[Editor’s Note: This article was corrected on May 26, 2019.]
The IPO market in 2019’s been a bit of a Jekyll and Hyde affair with some well-known unicorns such as Lyft (NASDAQ:LYFT) and Uber (NYSE:UBER) disappointing investors while others like PagerDuty (NYSE:PD) and Beyond Meat (NASDAQ:BYND) have exceeded investor expectations.
It’s never been easy separating the good IPOs from the bad ones. You never know how a stock is going to perform once it’s trading in the secondary markets.
However, there are two ETFs available to help investors take advantage of the IPO phenomenon on a long-term basis.
Of the two, the First Trust U.S. Equity Opportunities ETF (NYSEARCA:FPX) is the larger ETF with total net assets of $1.1 billion. However, it is the tiny Renaissance IPO ETF (NYSEARCA:IPO) at $42 million in total assets that has a more appropriate methodology for finding the best stocks to buy.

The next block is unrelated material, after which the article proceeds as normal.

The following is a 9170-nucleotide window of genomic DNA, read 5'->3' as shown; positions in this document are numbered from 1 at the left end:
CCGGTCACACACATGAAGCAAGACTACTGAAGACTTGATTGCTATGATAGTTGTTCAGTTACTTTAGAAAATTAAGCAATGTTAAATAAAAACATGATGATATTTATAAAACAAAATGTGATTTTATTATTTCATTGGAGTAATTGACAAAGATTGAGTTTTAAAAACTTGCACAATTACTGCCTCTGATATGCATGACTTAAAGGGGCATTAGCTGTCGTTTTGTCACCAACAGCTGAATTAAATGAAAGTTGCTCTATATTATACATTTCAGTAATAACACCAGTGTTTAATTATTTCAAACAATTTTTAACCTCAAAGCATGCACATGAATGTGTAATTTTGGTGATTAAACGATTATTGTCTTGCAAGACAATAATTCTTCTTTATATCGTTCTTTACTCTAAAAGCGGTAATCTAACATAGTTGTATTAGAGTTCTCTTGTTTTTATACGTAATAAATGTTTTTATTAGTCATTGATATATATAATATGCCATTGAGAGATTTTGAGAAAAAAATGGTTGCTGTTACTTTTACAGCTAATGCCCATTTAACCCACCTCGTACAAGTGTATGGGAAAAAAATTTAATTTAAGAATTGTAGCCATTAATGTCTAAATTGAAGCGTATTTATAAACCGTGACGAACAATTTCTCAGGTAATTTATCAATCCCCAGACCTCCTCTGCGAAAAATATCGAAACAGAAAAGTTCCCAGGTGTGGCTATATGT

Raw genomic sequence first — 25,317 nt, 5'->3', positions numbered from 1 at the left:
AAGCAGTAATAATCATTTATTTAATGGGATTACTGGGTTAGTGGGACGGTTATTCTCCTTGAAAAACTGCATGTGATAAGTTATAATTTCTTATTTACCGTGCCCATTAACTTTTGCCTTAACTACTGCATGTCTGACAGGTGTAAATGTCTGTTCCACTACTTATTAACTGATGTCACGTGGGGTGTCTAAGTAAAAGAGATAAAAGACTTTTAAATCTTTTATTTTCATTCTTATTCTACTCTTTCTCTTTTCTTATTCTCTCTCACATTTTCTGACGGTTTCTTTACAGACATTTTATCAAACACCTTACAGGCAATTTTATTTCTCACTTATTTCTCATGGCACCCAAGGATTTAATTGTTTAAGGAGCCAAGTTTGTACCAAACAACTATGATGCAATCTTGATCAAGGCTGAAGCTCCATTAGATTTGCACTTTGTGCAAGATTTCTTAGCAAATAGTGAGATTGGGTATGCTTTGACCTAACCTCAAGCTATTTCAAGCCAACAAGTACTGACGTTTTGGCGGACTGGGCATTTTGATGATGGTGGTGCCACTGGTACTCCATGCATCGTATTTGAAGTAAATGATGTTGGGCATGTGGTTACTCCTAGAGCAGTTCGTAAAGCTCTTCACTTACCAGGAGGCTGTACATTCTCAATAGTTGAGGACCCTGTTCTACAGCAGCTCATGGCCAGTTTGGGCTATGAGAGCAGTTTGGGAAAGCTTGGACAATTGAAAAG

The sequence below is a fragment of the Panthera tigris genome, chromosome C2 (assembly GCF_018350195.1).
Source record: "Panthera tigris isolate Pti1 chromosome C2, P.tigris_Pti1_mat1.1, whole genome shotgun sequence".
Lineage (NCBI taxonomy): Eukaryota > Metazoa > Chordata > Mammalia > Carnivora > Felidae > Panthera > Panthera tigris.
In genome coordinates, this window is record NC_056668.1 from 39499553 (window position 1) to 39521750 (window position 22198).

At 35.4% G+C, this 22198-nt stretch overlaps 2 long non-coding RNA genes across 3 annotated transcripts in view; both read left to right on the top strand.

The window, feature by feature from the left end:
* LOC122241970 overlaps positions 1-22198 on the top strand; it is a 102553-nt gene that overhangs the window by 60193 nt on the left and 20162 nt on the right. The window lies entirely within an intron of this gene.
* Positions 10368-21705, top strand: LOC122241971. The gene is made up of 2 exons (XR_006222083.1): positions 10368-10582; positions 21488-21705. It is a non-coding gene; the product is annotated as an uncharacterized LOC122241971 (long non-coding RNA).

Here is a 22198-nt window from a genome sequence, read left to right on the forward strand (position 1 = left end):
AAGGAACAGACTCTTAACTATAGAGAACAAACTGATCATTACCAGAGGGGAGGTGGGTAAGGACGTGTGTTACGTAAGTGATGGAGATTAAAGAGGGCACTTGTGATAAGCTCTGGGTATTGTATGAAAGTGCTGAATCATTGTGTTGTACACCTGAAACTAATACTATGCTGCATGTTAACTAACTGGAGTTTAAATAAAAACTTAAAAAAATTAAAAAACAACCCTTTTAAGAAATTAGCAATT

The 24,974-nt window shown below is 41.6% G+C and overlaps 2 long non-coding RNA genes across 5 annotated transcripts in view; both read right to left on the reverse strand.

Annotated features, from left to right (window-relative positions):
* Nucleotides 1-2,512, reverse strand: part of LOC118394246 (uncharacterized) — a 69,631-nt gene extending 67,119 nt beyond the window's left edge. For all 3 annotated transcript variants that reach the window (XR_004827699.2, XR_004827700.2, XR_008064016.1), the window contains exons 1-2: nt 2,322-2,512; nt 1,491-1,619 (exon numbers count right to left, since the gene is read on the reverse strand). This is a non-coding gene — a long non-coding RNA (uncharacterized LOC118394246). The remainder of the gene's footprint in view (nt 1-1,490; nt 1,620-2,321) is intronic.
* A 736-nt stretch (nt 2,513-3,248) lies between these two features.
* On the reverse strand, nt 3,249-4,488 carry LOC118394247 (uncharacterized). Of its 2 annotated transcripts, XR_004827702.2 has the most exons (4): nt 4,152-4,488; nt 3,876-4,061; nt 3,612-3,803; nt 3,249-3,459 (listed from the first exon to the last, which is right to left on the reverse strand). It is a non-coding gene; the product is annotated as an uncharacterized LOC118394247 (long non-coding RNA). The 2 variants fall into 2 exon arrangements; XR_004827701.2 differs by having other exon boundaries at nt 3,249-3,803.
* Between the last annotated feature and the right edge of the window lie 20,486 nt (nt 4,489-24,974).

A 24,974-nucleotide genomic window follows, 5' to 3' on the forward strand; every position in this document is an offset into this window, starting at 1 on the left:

That’s because IPO primarily adds new stocks on a quarterly basis — though it can make fast-track additions if the offering is large enough as was the case with Lyft.
FPX includes eligible IPO stocks after the sixth day of trading, which means in the case of Beyond Meat, if the fund did buy the shares (which it hasn’t), it would be doing so at hugely inflated prices. It makes changes to the ETF on the third Friday of a respective quarter.
The other difference is that FPX holds for four years while IPO kicks IPO stocks out after two years. In my experience, the best time to buy IPO stocks is between 12-24 months after going public.